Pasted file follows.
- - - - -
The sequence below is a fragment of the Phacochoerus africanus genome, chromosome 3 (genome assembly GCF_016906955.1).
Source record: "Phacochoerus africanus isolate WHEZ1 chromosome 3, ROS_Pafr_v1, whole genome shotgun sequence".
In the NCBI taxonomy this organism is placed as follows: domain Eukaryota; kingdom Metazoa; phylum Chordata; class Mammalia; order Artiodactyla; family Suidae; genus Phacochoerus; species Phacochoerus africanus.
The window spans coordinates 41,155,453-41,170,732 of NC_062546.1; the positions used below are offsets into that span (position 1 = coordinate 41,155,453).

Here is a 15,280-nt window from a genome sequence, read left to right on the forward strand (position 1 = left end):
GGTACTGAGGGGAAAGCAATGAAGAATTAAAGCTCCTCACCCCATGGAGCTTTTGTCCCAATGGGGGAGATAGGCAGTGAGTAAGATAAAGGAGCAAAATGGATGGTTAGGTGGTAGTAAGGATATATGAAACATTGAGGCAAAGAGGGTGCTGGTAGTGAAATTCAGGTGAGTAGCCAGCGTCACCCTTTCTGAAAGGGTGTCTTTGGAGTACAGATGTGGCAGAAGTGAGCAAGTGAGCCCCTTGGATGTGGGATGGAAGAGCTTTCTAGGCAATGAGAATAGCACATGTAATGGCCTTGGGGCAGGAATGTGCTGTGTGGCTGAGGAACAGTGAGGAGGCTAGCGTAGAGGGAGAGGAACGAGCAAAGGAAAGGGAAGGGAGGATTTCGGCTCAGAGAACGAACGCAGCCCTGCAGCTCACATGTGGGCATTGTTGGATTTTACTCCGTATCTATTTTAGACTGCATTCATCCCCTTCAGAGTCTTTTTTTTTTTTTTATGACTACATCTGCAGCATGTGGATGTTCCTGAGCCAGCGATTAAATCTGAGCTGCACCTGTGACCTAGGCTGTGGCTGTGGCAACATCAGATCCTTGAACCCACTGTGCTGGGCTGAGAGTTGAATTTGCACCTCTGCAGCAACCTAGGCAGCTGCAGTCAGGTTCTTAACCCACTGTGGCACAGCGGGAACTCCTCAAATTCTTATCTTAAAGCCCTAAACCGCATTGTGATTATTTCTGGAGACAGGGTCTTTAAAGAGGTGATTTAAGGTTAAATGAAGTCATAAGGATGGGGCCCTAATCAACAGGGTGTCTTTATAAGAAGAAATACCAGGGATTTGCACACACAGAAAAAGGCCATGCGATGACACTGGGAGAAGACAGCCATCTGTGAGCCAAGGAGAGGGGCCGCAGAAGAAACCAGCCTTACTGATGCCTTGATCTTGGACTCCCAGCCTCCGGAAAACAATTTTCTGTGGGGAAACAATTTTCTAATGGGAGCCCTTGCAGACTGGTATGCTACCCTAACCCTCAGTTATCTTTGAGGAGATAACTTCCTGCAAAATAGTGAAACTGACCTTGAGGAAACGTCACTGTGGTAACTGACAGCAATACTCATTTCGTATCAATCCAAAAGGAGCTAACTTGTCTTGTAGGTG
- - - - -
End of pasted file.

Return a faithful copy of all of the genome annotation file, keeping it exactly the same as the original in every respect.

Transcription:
The sequence below is a fragment of the Phacochoerus africanus genome, chromosome 3 (genome assembly GCF_016906955.1).
Source record: "Phacochoerus africanus isolate WHEZ1 chromosome 3, ROS_Pafr_v1, whole genome shotgun sequence".
In the NCBI taxonomy this organism is placed as follows: domain Eukaryota; kingdom Metazoa; phylum Chordata; class Mammalia; order Artiodactyla; family Suidae; genus Phacochoerus; species Phacochoerus africanus.
The window spans coordinates 41,155,453-41,170,732 of NC_062546.1; the positions used below are offsets into that span (position 1 = coordinate 41,155,453).

Here is a 15,280-nt window from a genome sequence, read left to right on the forward strand (position 1 = left end):
GGTACTGAGGGGAAAGCAATGAAGAATTAAAGCTCCTCACCCCATGGAGCTTTTGTCCCAATGGGGGAGATAGGCAGTGAGTAAGATAAAGGAGCAAAATGGATGGTTAGGTGGTAGTAAGGATATATGAAACATTGAGGCAAAGAGGGTGCTGGTAGTGAAATTCAGGTGAGTAGCCAGCGTCACCCTTTCTGAAAGGGTGTCTTTGGAGTACAGATGTGGCAGAAGTGAGCAAGTGAGCCCCTTGGATGTGGGATGGAAGAGCTTTCTAGGCAATGAGAATAGCACATGTAATGGCCTTGGGGCAGGAATGTGCTGTGTGGCTGAGGAACAGTGAGGAGGCTAGCGTAGAGGGAGAGGAACGAGCAAAGGAAAGGGAAGGGAGGATTTCGGCTCAGAGAACGAACGCAGCCCTGCAGCTCACATGTGGGCATTGTTGGATTTTACTCCGTATCTATTTTAGACTGCATTCATCCCCTTCAGAGTCTTTTTTTTTTTTTTATGACTACATCTGCAGCATGTGGATGTTCCTGAGCCAGCGATTAAATCTGAGCTGCACCTGTGACCTAGGCTGTGGCTGTGGCAACATCAGATCCTTGAACCCACTGTGCTGGGCTGAGAGTTGAATTTGCACCTCTGCAGCAACCTAGGCAGCTGCAGTCAGGTTCTTAACCCACTGTGGCACAGCGGGAACTCCTCAAATTCTTATCTTAAAGCCCTAAACCGCATTGTGATTATTTCTGGAGACAGGGTCTTTAAAGAGGTGATTTAAGGTTAAATGAAGTCATAAGGATGGGGCCCTAATCAACAGGGTGTCTTTATAAGAAGAAATACCAGGGATTTGCACACACAGAAAAAGGCCATGCGATGACACTGGGAGAAGACAGCCATCTGTGAGCCAAGGAGAGGGGCCGCAGAAGAAACCAGCCTTACTGATGCCTTGATCTTGGACTCCCAGCCTCCGGAAAACAATTTTCTGTGGGGAAACAATTTTCTAATGGGAGCCCTTGCAGACTGGTATGCTACCCTAACCCTCAGTTATCTTTGAGGAGATAACTTCCTGCAAAATAGTGAAACTGACCTTGAGGAAACGTCACTGTGGTAACTGACAGCAATACTCATTTCGTATCAATCCAAAAGGAGCTAACTTGTCTTGTAGGTG